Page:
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A long spear formerly used by infantry.
tr.v. piked, pik·ing, pikes
To attack or pierce with a pike.
[French pique, from Old French, from piquer, to prick; see pique.]
n. pl. pike or pikes
1. A freshwater game and food fish (Esox lucius) of the Northern Hemisphere that has a long snout and attains a length of over 1.2 meters (4 feet). Also called northern pike.
2. Any of various fishes closely related to this fish, such as the muskellunge or the pickerels.
3. Any of various fishes that resemble this fish.
[Middle English, perhaps from Old English pīc, sharp point (from its shape).]
1. A turnpike.
a. A tollgate on a turnpike.
b. A toll paid.
intr.v. piked, pik·ing, pikesIdiom:
To move quickly.
come down the pike Slang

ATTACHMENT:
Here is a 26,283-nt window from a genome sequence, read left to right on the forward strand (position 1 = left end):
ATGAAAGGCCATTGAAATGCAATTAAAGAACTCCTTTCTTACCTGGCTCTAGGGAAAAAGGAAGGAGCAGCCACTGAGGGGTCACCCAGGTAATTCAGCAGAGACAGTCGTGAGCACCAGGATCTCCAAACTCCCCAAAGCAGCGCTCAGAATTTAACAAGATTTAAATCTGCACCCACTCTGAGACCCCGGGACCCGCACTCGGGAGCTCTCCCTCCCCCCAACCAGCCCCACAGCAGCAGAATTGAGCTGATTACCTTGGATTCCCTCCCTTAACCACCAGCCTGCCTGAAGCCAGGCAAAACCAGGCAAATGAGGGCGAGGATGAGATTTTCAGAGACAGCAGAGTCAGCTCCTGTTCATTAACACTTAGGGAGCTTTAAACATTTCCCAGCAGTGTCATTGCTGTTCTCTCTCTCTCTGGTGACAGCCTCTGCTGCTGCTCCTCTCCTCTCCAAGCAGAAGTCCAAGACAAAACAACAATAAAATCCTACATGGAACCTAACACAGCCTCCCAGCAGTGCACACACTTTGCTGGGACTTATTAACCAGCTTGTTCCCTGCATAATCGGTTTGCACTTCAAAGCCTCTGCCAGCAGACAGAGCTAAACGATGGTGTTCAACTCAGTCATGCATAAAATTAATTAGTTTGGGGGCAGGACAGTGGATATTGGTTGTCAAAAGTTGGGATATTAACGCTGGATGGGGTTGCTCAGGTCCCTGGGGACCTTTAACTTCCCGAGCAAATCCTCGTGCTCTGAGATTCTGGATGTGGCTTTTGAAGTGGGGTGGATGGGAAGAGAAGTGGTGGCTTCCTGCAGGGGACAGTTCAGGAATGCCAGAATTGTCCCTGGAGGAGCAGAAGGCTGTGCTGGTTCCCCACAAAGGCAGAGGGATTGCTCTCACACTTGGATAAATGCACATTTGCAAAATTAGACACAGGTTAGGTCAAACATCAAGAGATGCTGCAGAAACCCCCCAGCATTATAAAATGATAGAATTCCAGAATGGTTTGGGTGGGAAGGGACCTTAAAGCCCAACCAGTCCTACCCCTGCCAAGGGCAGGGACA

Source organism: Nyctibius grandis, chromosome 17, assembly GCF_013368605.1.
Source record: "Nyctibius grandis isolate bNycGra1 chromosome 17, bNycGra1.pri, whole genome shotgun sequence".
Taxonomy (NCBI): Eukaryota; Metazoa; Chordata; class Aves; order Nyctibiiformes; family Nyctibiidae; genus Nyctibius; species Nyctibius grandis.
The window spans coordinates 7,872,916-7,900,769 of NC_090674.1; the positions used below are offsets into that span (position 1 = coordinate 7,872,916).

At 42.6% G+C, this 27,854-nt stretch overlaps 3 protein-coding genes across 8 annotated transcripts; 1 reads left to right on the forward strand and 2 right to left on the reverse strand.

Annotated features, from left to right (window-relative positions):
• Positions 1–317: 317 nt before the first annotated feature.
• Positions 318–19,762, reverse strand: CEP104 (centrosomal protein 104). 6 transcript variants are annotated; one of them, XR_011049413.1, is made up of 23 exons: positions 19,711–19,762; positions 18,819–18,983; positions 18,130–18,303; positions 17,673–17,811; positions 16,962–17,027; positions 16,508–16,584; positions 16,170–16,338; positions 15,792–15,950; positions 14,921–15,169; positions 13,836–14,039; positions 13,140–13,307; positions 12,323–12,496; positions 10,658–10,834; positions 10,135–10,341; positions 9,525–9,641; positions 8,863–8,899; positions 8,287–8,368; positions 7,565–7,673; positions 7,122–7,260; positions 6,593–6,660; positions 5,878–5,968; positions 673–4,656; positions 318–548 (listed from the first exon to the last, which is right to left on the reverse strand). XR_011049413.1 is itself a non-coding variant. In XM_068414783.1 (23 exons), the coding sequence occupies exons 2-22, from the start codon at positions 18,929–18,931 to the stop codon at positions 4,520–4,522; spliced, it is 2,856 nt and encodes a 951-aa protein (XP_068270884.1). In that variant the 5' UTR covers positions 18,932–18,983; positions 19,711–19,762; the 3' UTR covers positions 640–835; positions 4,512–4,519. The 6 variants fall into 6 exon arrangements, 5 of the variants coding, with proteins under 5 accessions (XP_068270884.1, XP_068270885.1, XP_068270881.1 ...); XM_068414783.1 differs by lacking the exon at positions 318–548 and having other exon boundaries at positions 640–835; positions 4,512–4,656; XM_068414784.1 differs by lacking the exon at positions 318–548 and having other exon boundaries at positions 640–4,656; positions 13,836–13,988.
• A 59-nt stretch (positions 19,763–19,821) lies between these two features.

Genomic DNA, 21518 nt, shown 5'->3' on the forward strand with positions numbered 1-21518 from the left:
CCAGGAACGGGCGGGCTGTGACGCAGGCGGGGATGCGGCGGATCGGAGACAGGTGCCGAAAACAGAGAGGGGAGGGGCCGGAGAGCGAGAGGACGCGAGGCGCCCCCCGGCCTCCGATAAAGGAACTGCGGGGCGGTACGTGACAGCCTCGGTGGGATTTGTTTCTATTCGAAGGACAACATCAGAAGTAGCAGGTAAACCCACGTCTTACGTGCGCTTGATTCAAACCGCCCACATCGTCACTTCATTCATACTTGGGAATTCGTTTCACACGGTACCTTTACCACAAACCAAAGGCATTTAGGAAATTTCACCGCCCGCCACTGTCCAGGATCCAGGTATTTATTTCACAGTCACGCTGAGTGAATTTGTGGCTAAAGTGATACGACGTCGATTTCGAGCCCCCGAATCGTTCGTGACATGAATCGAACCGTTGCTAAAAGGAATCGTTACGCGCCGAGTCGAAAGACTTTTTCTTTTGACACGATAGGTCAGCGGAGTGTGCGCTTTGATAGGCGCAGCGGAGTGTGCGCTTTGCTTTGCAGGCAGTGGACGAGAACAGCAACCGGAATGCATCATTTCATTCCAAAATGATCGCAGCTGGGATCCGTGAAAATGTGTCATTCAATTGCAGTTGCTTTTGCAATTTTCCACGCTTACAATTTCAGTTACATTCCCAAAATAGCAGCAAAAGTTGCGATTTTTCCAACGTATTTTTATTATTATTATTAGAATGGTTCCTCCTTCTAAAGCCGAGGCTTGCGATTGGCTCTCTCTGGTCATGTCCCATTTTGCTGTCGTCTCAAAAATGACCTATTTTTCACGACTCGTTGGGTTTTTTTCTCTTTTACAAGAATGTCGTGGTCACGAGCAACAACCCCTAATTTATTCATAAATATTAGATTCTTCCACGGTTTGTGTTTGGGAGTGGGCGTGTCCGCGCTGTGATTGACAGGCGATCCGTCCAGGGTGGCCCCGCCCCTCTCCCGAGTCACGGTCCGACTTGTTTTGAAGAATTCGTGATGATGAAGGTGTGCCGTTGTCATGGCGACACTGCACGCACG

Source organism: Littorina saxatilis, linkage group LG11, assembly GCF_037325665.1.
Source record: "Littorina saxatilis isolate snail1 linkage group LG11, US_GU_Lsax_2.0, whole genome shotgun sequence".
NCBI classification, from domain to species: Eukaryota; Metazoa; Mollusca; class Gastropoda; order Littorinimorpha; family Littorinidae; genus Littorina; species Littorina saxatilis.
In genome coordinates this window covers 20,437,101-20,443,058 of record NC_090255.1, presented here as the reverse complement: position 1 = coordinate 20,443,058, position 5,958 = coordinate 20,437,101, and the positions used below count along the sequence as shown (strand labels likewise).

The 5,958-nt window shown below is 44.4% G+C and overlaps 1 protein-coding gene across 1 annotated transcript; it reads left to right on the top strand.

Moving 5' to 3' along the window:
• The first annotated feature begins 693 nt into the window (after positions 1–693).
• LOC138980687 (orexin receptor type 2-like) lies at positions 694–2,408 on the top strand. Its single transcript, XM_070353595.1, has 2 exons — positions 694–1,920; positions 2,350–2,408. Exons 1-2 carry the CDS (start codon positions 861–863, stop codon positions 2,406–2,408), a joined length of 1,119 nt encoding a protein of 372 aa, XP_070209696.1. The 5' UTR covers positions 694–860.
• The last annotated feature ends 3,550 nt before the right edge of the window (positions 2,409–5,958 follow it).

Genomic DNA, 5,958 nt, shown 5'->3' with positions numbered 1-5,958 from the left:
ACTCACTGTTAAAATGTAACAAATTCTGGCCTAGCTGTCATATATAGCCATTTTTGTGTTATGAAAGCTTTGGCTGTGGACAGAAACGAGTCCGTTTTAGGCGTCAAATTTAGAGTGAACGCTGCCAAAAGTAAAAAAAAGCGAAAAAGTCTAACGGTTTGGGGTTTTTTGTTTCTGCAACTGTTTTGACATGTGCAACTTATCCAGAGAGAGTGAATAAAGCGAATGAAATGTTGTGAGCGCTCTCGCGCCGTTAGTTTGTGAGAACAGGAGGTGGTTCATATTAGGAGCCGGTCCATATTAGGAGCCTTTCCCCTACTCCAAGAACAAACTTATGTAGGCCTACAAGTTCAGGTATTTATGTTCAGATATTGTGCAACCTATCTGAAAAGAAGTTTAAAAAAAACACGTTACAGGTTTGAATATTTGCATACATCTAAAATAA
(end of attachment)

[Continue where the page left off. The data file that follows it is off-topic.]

To come into prominence: "a policy ... allowing for little flexibility if an important new singer comes down the pike" (Christian Science Monitor).
[Short for turnpike.]
n. Chiefly British
A hill with a pointed summit.
[Middle English, possibly of Scandinavian origin.]
A spike or sharp point, as on the tip of a spear.
[Middle English, from Old English pīc.]
A mid-air position in sports such as diving and gymnastics in which the athlete bends to touch the feet or grab the calves or back of the thighs while keeping the legs together and straight.
[Probably from pike (from the resemblance of the position to the fish's head ).]
American Heritage® Dictionary of the English Language, Fifth Edition. Copyright © 2016 by Houghton Mifflin Harcourt Publishing Company. Published by Houghton Mifflin Harcourt Publishing Company. All rights reserved.